Happily Ever After?
Sweet, passionate, and exciting are all adjectives that you may describe first love, which is often during teenage years. First love is consuming; the thrill of a first date or kiss can leave you easily lost in thoughts about your future with your significant other. I admit that I have imagined marriage with my current, serious boyfriend.
Although it is perfectly normal to have these thoughts, such ideas can lead to hasty and detrimental decisions. Teens and young adults sometimes justify having sex in the heat of the moment because they see a future, such as marriage, with their partner. Initially, it may seem as if this reasoning is legitimate. Having only one sexual partner in a lifetime is certainly far from sexual promiscuity. Additionally, if both partners have never had sexual contact, the risk of STIs is fairly minimal.
However, you will probably meet your lifelong partner at an older age, regardless of how blissful your first love may feel. A 2006 Harris Interactive Poll found that only 14 percent of participants met their spouse during school, which included both high school and college. I can personally attest that these statistics should come as no surprise.
I met my high school sweetheart, whom I’ll call Lucas, when I was sixteen. In no time, Lucas became my first love. Lucas and I would spend hours talking about everything from our love of classic rock music to politics. Unassuming and quirky, Lucas seemed to be the perfect match for me. Everyone in our school was convinced that Lucas and I would marry, especially after we both ended up going to the same college. However, college drastically changed our relationship. Lucas never drank alcohol or partied with his friends in high school. Once Lucas came to college, he became consumed with the party lifestyle. By our second year of college, Lucas was partying at least once a week or more with his friends. Often, he reached dangerous levels of intoxication.
Lucas’ new lifestyle was certainly a catalyst for our eventual breakup. We were clearly going down very different paths. Since I did not identify with the party scene, I struggled to relate to Lucas. After three years of dating, Lucas and I finally ended our relationship. The breakup was painful. Only through my friends and family’s support, as well as a tub of chocolate ice cream, was I able to make it through the weeks soon after the breakup.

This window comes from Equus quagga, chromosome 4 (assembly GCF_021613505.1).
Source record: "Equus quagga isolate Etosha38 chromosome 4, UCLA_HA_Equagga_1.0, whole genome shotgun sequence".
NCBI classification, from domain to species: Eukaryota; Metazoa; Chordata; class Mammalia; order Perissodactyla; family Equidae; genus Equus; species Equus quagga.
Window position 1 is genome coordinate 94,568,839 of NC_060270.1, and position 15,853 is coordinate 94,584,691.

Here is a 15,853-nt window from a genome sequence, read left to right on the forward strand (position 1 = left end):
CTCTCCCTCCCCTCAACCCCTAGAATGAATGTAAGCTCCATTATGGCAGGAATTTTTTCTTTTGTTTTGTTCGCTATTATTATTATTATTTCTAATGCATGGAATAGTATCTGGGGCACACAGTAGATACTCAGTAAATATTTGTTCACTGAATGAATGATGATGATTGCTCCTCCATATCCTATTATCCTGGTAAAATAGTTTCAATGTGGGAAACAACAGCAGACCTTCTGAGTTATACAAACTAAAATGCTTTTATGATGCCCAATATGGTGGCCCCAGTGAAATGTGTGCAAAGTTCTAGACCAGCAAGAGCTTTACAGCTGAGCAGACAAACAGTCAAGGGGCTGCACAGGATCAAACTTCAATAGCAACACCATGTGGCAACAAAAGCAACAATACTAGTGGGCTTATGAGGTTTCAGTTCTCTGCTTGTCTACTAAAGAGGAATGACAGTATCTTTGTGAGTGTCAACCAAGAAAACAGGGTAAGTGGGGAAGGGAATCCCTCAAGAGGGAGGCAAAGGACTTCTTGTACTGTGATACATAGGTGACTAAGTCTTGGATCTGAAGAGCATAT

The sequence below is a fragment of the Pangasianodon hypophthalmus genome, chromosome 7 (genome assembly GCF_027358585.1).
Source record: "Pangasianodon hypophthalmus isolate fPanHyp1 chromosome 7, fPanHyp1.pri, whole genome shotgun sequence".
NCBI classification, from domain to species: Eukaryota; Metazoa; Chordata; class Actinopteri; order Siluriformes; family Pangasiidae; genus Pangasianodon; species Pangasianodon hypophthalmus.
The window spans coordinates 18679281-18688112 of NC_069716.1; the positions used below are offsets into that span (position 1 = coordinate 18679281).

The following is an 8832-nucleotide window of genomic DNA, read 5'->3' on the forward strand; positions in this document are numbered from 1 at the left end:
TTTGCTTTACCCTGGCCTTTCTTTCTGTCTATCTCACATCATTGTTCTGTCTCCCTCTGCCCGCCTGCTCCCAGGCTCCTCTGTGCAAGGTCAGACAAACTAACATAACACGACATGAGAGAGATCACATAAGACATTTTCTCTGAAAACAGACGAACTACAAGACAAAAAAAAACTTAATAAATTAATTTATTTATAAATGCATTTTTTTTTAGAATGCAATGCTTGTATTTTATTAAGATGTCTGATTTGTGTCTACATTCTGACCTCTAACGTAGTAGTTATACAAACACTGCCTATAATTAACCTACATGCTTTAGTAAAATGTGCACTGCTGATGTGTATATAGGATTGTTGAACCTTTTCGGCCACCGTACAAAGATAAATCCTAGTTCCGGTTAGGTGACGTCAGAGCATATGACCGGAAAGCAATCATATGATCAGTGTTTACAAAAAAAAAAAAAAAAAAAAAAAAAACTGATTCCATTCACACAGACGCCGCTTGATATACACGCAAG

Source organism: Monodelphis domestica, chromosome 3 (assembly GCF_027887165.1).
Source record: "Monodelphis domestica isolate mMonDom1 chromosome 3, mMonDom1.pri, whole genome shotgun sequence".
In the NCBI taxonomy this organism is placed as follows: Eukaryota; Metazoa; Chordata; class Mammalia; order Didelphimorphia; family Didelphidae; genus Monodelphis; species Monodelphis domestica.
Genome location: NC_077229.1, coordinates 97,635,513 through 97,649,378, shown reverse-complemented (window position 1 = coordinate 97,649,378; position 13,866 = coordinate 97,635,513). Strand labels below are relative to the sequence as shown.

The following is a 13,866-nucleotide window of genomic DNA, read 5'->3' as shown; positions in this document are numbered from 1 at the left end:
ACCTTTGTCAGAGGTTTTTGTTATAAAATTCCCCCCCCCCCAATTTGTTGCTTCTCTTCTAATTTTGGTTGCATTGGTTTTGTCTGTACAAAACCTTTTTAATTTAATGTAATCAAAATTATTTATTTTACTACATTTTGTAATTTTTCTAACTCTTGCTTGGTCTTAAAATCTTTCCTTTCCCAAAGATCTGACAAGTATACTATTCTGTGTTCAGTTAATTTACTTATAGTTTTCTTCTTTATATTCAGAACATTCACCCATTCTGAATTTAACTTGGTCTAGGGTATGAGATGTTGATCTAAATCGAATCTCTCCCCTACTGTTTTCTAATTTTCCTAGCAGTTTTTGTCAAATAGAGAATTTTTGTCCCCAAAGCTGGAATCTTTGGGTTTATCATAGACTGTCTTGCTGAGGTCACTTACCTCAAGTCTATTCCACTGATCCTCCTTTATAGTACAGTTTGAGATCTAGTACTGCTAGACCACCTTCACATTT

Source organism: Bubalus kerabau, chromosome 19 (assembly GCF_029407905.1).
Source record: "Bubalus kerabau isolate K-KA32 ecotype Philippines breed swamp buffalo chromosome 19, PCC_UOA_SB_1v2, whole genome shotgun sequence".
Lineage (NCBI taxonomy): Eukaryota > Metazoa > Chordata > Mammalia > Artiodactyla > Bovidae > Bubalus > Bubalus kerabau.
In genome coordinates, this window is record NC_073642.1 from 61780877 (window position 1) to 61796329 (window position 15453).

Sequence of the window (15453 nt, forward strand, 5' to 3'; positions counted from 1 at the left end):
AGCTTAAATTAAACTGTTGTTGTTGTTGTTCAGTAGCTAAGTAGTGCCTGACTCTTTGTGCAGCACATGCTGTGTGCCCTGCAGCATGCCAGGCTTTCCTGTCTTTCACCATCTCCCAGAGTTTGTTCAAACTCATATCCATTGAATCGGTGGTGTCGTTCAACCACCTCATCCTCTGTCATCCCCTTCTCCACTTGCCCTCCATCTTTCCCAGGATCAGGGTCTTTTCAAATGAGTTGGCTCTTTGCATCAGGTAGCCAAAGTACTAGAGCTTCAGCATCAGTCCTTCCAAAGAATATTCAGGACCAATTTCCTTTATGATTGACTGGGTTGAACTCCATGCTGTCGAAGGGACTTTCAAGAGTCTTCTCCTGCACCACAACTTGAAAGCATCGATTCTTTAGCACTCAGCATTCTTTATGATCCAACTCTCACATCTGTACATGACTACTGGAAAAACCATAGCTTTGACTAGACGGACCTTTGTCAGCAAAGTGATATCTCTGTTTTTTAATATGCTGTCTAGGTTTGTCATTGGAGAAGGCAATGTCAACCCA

My relationship with Lucas serves as a more extreme example of the ways in which young relationships change over time. In my opinion, the defining moment of one’s character comes when he/she moves away from his/her parents’ house. How will someone react to the freedom of living on his or her own? How will someone face major life choices that come with the onset of adulthood? As a 20-year-old college student, I am constantly amazed at how much I have changed since I first started college. Living on my own has taught me a great deal of responsibility. Time management and good financial habits are just a few of the skills that I have learned, which have undoubtedly led to me having a greater sense of maturity.
In fact, your brain is still developing as a teenager. The prefrontal cortex of the brain does not fully develop until your mid twenties! It is responsible for major thought processes, which includes control of intense emotions as well as your ability to realize the consequences of your actions. Basically, this further demonstrates that you are still growing up and changing as a young adult!
Enjoy your first love in a healthy way. I have great memories of prom dates and homecoming dates from my teenage years. Even if you happen to end up marrying your high school sweetheart, don’t let the excitement of a first love rush you into having sex. As explored in this post, a variety of factors can pull even the strongest young couples apart. Sex is such an emotionally intimate act where two become one. In addition to the risk of unplanned pregnancies and STIs, if you eventually end things with your partner, after previously having sex, you will only have more emotional stress and confusion from the breakup.
 Sean Gavin, “Couples Meeting, Marrying Later in Life, Research Says,” Washington Square News. 25 February 2008.